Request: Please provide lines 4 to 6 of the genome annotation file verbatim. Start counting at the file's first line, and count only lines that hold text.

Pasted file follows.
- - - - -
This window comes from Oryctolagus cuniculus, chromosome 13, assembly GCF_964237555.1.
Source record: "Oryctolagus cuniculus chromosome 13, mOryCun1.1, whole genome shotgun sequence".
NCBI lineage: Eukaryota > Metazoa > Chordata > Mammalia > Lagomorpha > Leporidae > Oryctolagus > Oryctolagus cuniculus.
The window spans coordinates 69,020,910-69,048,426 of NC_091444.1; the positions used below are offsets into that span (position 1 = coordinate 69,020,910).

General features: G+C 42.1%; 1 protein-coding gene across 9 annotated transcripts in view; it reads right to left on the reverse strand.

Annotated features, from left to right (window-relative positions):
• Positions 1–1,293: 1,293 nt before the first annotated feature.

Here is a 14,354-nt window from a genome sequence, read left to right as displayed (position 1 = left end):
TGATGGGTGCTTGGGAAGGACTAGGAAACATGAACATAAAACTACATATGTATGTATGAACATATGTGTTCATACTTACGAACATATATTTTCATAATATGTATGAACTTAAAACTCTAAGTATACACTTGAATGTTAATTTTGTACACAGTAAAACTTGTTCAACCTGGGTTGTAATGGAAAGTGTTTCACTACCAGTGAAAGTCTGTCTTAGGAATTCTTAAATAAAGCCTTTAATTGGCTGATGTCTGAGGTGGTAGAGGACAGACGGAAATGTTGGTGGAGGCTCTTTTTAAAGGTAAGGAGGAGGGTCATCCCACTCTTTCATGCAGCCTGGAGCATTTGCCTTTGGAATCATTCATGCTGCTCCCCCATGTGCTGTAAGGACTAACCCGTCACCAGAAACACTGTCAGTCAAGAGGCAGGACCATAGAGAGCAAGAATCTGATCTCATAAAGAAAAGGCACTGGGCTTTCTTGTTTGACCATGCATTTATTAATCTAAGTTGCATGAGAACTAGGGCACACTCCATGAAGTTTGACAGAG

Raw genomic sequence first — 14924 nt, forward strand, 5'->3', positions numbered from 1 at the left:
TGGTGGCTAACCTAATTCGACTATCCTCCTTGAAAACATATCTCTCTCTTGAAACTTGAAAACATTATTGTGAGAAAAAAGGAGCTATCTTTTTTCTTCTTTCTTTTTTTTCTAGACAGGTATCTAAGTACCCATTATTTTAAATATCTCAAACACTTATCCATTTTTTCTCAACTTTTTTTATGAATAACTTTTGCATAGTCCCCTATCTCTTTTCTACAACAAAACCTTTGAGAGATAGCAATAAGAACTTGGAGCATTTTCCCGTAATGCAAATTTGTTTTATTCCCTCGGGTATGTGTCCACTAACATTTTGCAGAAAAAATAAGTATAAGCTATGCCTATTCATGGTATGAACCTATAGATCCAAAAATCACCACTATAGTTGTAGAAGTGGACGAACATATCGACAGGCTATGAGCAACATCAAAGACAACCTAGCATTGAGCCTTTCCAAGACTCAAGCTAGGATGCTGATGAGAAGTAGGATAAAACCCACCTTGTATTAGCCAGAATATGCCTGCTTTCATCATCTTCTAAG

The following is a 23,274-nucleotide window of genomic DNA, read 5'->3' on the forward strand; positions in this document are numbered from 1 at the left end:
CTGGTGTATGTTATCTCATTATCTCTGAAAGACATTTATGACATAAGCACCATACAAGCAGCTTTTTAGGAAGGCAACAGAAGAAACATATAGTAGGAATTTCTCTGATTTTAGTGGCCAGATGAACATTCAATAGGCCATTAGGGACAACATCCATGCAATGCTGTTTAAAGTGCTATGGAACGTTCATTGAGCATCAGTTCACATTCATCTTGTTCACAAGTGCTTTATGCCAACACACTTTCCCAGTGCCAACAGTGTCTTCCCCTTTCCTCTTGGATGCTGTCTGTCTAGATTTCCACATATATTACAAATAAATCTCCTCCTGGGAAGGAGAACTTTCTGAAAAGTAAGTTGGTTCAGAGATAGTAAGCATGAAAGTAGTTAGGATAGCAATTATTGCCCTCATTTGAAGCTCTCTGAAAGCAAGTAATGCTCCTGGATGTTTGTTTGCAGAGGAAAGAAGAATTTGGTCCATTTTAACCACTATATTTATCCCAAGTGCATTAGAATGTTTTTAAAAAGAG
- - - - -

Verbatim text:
The window spans coordinates 69,020,910-69,048,426 of NC_091444.1; the positions used below are offsets into that span (position 1 = coordinate 69,020,910).

General features: G+C 42.1%; 1 protein-coding gene across 9 annotated transcripts in view; it reads right to left on the reverse strand.

Annotated features, from left to right (window-relative positions):